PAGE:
The Guardian (Charlottetown)
Updates in and out for Outlander
Here’s the first thing you gotta know about Mitsubishi’s new Outlander: it’s built on the same platform as Nissan’s latest Rogue.
Now here’s the second thing you need to know about the new Outlander: point one doesn’t matter, because this is the best Outlander ever and just may be the best Mitsubishi of all time, save, of course, the all-conquering EVO. If this be the parts-bin sharing that so many like to deride, we need more of it.
Indeed, it’s hard to decide what’s most improved on the 2022 Outlander. My pick would be the interior, which is positively modern with a fairly easily-deciphered infotainment system working through an (optional) 12.3-inch screen; plush interior surfaces; and, frankly, a stylishness that I didn’t think Mitsubishi was capable of. Truly unique is the speedometer and tachometer gauges that, instead of turning in a circle, rotates like a drum rolling away from you. It looks totally cool and yet is still extremely useful.
My tester, a fully-optioned GT Premium S-AWC model ($42,178), was also clothed in a Mitsu’s top-of-the-line — and truly attractive — semianiline black and tan leather, imbuing a class which, again, I wasn’t sure Mitsubishi was capable of. Throw in some excellent quilting and nice, supportive cushioning and the — at least the first two rows — are quite comfortable.
Yes, if you were paying attention to the semantics of that last sentence, there are three rows of seats. To be perfectly frank, I do not understand why. Despite being fairly long for this segment — at 4,710 millimetres, the new Outlander is 15 mm longer than the outgoing version — you know that there’s no legroom in the third row to speak of. In fact, there’s a whopping 240 mm less legroom in the 2022 than in the outgoing 2020 model. Seriously, if there are adults in the second-row seats, your nickname will need to be “Stumpy” if you’re sitting in the last row. Now, that can be ameliorated by moving the second-row seats forward, but then there’s just two rows of seating with poor legroom.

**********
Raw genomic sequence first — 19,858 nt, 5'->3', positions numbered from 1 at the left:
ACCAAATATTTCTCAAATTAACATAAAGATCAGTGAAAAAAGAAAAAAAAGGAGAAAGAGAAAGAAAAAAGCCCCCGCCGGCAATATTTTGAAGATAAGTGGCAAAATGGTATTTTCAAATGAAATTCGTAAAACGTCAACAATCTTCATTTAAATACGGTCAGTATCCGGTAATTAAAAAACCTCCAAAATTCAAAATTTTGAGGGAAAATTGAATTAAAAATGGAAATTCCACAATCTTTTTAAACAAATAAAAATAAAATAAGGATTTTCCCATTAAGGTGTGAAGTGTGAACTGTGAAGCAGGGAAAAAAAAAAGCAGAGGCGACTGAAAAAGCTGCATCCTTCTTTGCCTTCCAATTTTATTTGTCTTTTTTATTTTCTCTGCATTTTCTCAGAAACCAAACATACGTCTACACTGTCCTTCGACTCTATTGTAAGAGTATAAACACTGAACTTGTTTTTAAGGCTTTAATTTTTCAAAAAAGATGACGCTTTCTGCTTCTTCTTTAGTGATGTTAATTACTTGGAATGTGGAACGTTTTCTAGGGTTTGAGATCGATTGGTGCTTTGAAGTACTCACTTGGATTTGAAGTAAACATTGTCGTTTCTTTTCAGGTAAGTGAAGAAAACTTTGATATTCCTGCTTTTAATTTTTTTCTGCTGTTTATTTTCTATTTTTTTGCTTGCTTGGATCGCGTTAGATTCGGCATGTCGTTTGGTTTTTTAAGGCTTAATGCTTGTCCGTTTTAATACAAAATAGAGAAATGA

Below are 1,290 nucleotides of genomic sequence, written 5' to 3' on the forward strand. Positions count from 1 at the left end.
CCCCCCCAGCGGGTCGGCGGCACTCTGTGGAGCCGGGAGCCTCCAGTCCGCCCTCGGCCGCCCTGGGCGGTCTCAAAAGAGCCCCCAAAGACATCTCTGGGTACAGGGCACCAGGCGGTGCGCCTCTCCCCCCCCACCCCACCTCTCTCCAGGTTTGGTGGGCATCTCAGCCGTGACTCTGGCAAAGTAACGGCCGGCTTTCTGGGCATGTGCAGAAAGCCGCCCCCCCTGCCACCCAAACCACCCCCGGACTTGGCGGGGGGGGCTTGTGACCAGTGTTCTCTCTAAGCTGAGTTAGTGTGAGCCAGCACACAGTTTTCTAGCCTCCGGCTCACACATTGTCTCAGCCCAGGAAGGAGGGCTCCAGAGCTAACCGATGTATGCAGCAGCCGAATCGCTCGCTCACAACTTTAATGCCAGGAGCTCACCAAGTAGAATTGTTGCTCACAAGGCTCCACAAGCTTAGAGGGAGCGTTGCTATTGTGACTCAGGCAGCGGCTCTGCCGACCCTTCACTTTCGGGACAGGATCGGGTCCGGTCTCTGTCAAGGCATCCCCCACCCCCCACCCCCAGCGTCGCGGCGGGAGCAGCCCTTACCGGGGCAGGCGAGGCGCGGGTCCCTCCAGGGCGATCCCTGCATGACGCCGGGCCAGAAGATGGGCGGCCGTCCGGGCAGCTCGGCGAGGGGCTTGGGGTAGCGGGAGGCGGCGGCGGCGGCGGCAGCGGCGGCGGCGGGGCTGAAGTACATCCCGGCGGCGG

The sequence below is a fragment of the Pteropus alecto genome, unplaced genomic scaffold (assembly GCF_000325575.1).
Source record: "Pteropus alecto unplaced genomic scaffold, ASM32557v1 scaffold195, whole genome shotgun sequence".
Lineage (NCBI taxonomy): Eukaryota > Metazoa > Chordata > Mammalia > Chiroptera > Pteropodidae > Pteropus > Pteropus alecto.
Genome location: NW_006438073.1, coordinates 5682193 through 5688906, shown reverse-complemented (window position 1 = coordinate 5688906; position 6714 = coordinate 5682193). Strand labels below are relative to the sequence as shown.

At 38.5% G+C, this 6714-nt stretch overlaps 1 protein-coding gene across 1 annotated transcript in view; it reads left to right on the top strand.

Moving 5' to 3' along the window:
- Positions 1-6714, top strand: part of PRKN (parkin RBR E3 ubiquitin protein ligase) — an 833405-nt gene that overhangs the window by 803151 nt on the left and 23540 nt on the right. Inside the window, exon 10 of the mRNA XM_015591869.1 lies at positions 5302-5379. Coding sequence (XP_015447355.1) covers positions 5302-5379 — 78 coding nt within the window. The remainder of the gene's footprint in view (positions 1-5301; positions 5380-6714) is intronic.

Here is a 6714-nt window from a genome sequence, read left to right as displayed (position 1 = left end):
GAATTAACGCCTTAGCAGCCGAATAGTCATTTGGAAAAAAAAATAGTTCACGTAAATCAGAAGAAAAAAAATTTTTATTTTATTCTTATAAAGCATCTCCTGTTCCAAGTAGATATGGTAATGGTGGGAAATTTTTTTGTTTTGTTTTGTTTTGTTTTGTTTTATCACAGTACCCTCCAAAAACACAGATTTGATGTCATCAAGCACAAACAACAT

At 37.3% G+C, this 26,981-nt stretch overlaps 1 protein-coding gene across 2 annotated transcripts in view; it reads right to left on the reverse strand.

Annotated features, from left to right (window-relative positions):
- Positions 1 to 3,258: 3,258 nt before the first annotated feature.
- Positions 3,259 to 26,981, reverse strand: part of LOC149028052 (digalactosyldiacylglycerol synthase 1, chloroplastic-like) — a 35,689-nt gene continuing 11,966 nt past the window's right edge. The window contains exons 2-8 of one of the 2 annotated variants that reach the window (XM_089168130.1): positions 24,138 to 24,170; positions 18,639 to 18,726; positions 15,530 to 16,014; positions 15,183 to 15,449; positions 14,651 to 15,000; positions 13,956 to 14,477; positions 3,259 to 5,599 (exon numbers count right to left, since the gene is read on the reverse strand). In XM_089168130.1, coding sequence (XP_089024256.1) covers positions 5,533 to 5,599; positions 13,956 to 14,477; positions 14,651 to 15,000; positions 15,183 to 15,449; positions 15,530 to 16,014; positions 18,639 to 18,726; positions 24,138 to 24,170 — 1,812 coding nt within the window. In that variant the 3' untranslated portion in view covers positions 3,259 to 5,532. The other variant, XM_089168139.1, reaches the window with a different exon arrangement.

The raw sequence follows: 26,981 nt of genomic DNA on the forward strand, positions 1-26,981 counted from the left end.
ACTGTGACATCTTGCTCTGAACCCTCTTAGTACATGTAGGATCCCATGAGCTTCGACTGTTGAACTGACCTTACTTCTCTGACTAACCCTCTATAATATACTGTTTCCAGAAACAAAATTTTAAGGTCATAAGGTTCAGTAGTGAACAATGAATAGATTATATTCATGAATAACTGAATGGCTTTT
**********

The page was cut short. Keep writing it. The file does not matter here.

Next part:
That said, pretty much every interior dimension for the first and second row of seats is improved, especially in the all-important headand legroom departments. Ditto for the cargo-carrying capacity, which is greater in all configurations, especially when you have the secondand third-row seats folded flat. Then the new model has a whopping 79.7 cubic feet of cargo volume, versus just 61.0 for the outgoing model.
As comely as the new interior is, if someone wanted to make the argument that the exterior styling was the new Outlander’s best foot forward, they wouldn’t get much argument from me. Oh, it still looks like a Mitsubishi, but, from the distinctive headlight to the tasteful application of chrome trim, it looks a lot more, well, cohesive.
Whether it’s the taller hood, those dramatic headlights I mentioned, or the muscular new 20-inch wheels (18-inchers are standard), the new Outlander seems more serious than many of its seemingly softer competitors. The best way I can put it is that the new Mitsu looks more truck-ish than most of its competitors, an important differentiator, I think, in a segment too often derided as “cute.”
It also drives more like a truck. I don’t mean to say that it’s heavy and ponderous, but there is a sturdiness to the steering and a firmness to the suspension that is distinctly not car-like. Compared with something like, say, a Subaru Outback, it feels decidedly less flighty and a little more dense. If effortless steering at parking lot speeds is what you’re looking for, there are better offerings in this segment; if you like a little weightiness to your steering, though, the new Outlander fits the bill.